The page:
Presidential Hopefuls Geek Out At GOP Conference

Jun 19, 2011
Originally published on August 24, 2011 11:54 am
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JACKI LYDEN, Host:

As NPR's Ina Jaffe reports, the RightOnline conference was all about new media, but the candidates gave good old fashioned stump speeches.

INA JAFFE: And Jon Fleischman, who blogs at the FlashReport, had this question:

JON FLEISCHMAN: Where are they other candidates? They need to be here. They're not here. But we'll catch up to them.

MICHELE BACHMANN: Thank you for coming to our state.

JAFFE: Michele Bachmann provided enough entertainment for two candidates. She spoke for 40 minutes and hit all the right notes for this audience, including plenty of Obama-bashing.

BACHMANN: Make no mistake about it, Barak Obama will be a one-term president.

(SOUNDBITE OF CHEERING AND APPLAUSE)

JAFFE: Bachmann avoided discussing her positions on social issues, instead focusing on sure-fire conservative crowd pleasers. For instance, she reminded the audience that she was the first member of Congress to propose legislation repealing the health care overhaul.

BACHMANN: Its 41 words long and it is the full scale repeal of ObamaCare. And I promise you today, that as president of the United States, I will not rest until we repeal ObamaCare.

(SOUNDBITE OF CHEERING AND APPLAUSE)

JAFFE: Repealing the healthcare law also played a part in Tim Pawlenty's speech.

TIM PAWLENTY: If we're going to have a charge, a political charge against Barack Obama about health care reform, we better do it with somebody who's not a co-conspirator in the charge.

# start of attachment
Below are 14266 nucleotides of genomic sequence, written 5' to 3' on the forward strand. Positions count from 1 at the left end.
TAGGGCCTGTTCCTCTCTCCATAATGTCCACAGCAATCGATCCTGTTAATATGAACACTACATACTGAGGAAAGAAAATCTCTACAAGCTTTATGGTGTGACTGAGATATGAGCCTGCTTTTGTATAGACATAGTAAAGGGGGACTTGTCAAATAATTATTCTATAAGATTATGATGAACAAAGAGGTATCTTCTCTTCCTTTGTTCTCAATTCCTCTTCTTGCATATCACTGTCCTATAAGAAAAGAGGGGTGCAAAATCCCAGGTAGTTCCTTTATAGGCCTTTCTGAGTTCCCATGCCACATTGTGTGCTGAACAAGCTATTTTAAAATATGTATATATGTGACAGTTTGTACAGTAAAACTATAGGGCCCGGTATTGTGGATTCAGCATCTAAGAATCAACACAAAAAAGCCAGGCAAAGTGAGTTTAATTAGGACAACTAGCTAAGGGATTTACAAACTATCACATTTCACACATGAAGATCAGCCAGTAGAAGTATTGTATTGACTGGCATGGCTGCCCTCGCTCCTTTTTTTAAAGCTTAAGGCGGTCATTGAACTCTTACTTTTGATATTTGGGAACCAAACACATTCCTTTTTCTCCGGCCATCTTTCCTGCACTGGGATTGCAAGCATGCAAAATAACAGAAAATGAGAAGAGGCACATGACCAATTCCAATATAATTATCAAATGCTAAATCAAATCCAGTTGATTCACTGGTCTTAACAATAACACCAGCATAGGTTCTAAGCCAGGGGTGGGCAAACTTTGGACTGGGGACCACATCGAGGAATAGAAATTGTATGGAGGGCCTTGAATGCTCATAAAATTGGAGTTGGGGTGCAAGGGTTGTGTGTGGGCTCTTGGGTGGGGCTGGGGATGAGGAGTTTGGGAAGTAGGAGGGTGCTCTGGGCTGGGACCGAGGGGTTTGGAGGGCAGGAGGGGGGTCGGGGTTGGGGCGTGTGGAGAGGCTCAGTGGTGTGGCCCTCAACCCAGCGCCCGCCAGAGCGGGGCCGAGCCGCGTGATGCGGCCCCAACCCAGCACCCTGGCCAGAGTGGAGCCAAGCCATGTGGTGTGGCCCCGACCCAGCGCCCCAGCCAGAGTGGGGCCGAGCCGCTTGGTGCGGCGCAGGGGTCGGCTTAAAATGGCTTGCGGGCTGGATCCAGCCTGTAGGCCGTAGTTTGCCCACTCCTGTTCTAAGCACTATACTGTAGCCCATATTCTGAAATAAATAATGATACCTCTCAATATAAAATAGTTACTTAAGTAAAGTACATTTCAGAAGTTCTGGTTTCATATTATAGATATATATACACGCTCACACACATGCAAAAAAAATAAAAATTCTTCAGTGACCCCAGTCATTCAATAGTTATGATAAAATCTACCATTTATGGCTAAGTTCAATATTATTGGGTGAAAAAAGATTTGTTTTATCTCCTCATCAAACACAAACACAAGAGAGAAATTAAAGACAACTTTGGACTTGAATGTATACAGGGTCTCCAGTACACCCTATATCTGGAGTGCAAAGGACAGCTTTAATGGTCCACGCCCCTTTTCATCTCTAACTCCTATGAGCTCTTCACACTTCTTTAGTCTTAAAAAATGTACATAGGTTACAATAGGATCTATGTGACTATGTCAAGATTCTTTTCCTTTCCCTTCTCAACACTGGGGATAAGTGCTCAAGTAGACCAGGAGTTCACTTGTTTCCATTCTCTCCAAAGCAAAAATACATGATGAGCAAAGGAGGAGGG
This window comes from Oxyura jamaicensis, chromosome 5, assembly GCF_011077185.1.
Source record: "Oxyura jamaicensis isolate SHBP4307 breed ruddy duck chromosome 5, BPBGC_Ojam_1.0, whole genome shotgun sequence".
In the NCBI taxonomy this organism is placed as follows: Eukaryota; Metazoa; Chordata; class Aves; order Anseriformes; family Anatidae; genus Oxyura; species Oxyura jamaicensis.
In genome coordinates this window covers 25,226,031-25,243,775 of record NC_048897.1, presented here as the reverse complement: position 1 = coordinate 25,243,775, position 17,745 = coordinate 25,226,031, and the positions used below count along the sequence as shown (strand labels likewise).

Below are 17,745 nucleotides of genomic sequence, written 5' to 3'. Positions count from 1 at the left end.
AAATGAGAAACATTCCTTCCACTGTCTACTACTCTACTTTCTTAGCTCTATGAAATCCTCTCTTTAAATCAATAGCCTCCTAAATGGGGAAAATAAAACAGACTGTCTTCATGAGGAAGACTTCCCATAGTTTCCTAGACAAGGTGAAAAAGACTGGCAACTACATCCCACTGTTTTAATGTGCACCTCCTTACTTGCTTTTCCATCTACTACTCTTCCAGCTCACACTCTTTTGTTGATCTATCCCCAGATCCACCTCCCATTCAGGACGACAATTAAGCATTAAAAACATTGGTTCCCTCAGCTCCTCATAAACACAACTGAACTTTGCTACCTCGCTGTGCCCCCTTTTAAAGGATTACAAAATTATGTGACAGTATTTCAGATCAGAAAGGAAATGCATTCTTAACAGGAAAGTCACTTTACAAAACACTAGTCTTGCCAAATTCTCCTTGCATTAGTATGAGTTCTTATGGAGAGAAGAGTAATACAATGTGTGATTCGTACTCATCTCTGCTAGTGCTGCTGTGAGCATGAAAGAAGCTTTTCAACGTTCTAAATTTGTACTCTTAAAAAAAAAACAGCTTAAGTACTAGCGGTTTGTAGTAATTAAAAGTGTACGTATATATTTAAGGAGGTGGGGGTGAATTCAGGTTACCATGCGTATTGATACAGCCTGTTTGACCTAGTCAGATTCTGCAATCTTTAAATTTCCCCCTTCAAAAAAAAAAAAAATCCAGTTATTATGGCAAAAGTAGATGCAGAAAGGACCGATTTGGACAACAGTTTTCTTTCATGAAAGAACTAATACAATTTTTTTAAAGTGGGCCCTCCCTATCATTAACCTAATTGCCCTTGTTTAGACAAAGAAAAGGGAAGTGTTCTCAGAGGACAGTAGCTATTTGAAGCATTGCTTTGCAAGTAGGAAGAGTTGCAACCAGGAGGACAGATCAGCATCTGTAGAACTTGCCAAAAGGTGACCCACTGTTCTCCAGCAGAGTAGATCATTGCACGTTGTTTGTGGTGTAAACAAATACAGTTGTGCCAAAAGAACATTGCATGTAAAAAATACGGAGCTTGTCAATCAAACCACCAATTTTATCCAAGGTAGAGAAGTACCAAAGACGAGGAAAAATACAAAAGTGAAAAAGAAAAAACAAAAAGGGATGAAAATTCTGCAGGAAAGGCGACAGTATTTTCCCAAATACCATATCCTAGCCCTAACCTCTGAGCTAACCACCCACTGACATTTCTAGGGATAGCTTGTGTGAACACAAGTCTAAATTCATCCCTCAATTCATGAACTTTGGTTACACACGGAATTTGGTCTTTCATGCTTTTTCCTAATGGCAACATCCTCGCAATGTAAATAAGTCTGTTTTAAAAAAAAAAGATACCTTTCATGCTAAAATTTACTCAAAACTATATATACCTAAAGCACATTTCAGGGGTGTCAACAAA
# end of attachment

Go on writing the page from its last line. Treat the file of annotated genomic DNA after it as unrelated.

(SOUNDBITE OF APPLAUSE)

JAFFE: Pawlenty played it casual, wearing a blazer, polo shirt and jeans, moving around the stage and speaking without notes. He presented himself as an experienced executive, who'd managed to push through conservative policies in a mostly liberal state. And he said he was ready to tell the hard truths to every special interest group in the nation.

PAWLENTY: And that's why we got to go to places like Florida and tell seniors and young people what it's really going to take to fix Social Security. We have to go to Wall Street and tell the bankers and financiers and the money changers, they got to get their snout out of the government trough 'cause it's in as deep as everybody else's.

(SOUNDBITE OF APPLAUSE AND CHEERING)

JAFFE: In contrast to Pawlenty's experience, business executive Herman Cain said he'd never held public office and that was just fine.

HERMAN CAIN: In all the audiences I've been talking to, I get a big amen when I tell them that I haven't held public office.

(SOUNDBITE OF LAUGHTER)

JAFFE: As to the charge he doesn't know how Washington works, he said.

CAIN: Yes, I do. It doesn't.

(SOUNDBITE OF LAUGHTER)

JAFFE: So no need to figure it out, said Cain.

CAIN: As a president of the people, by the people and for the people, my job would be to change Washington, D.C., not learn how it works.

(SOUNDBITE OF APPLAUSE)

JAFFE: There was no clear favorite for the day. Not even within a single family, like the Willoughbys from Madison, Wisconsin. Tricia, one of three daughters, had this review.

TRICIA WILLOUGHBY: My favorite speaker was probably Michele Bachmann. I thought she did the best job speaking. Policy-wise, I thought Pawlenty did the best. And Herman Cain just kind of shouted down Obama the whole time, so that was kind of disappointing.

JAFFE: Her two sisters also liked Pawlenty best.

BRET WILLOUGHBY: I'm Brad and we are a house divided.

JAFFE: Ina Jaffe, NPR News, Minneapolis. Transcript provided by NPR, Copyright NPR.